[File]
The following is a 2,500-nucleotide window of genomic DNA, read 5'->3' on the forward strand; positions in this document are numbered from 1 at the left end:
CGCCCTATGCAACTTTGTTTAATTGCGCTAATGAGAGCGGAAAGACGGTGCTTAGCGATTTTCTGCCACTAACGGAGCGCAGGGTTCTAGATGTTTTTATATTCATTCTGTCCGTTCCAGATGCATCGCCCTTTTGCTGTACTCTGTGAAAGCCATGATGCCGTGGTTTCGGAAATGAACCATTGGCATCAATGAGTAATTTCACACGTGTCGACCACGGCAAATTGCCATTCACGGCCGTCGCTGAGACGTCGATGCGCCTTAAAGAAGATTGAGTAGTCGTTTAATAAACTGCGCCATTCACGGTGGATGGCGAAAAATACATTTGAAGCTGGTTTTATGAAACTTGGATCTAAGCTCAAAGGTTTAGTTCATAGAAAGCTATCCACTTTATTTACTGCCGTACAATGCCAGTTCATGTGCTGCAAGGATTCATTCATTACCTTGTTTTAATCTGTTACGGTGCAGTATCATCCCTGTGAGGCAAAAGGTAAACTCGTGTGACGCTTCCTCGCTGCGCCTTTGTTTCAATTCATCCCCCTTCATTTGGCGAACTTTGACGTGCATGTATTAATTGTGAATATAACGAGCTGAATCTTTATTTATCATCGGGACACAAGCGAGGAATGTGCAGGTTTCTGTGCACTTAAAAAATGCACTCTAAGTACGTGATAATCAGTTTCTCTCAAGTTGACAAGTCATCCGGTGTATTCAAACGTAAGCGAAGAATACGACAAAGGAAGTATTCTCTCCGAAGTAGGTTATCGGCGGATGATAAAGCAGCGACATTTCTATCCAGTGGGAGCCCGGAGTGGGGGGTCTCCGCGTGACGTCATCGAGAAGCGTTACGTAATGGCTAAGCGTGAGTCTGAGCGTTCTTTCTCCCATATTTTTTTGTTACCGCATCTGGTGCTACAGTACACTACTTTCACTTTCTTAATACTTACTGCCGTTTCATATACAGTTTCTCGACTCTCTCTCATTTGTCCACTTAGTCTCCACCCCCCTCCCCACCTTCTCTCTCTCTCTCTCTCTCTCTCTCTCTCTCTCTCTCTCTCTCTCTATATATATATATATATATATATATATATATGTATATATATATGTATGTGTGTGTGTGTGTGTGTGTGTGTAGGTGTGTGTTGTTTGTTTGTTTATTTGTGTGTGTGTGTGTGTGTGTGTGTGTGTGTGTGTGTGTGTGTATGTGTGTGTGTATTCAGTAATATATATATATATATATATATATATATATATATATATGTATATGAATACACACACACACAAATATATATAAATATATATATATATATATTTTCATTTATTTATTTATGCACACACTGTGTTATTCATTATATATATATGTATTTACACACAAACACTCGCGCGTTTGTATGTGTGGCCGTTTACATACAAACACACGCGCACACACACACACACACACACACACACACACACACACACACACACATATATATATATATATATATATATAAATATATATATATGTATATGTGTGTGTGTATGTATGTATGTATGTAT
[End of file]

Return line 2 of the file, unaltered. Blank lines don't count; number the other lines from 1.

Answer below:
CGCCCTATGCAACTTTGTTTAATTGCGCTAATGAGAGCGGAAAGACGGTGCTTAGCGATTTTCTGCCACTAACGGAGCGCAGGGTTCTAGATGTTTTTATATTCATTCTGTCCGTTCCAGATGCATCGCCCTTTTGCTGTACTCTGTGAAAGCCATGATGCCGTGGTTTCGGAAATGAACCATTGGCATCAATGAGTAATTTCACACGTGTCGACCACGGCAAATTGCCATTCACGGCCGTCGCTGAGACGTCGATGCGCCTTAAAGAAGATTGAGTAGTCGTTTAATAAACTGCGCCATTCACGGTGGATGGCGAAAAATACATTTGAAGCTGGTTTTATGAAACTTGGATCTAAGCTCAAAGGTTTAGTTCATAGAAAGCTATCCACTTTATTTACTGCCGTACAATGCCAGTTCATGTGCTGCAAGGATTCATTCATTACCTTGTTTTAATCTGTTACGGTGCAGTATCATCCCTGTGAGGCAAAAGGTAAACTCGTGTGACGCTTCCTCGCTGCGCCTTTGTTTCAATTCATCCCCCTTCATTTGGCGAACTTTGACGTGCATGTATTAATTGTGAATATAACGAGCTGAATCTTTATTTATCATCGGGACACAAGCGAGGAATGTGCAGGTTTCTGTGCACTTAAAAAATGCACTCTAAGTACGTGATAATCAGTTTCTCTCAAGTTGACAAGTCATCCGGTGTATTCAAACGTAAGCGAAGAATACGACAAAGGAAGTATTCTCTCCGAAGTAGGTTATCGGCGGATGATAAAGCAGCGACATTTCTATCCAGTGGGAGCCCGGAGTGGGGGGTCTCCGCGTGACGTCATCGAGAAGCGTTACGTAATGGCTAAGCGTGAGTCTGAGCGTTCTTTCTCCCATATTTTTTTGTTACCGCATCTGGTGCTACAGTACACTACTTTCACTTTCTTAATACTTACTGCCGTTTCATATACAGTTTCTCGACTCTCTCTCATTTGTCCACTTAGTCTCCACCCCCCTCCCCACCTTCTCTCTCTCTCTCTCTCTCTCTCTCTCTCTCTCTCTCTCTCTCTCTATATATATATATATATATATATATATATATGTATATATATATGTATGTGTGTGTGTGTGTGTGTGTGTGTAGGTGTGTGTTGTTTGTTTGTTTATTTGTGTGTGTGTGTGTGTGTGTGTGTGTGTGTGTGTGTGTGTGTATGTGTGTGTGTATTCAGTAATATATATATATATATATATATATATATATATATATATGTATATGAATACACACACACACAAATATATATAAATATATATATATATATATTTTCATTTATTTATTTATGCACACACTGTGTTATTCATTATATATATATGTATTTACACACAAACACTCGCGCGTTTGTATGTGTGGCCGTTTACATACAAACACACGCGCACACACACACACACACACACACACACACACACACACACACACACATATATATATATATATATATATATAAATATATATATATGTATATGTGTGTGTGTATGTATGTATGTATGTAT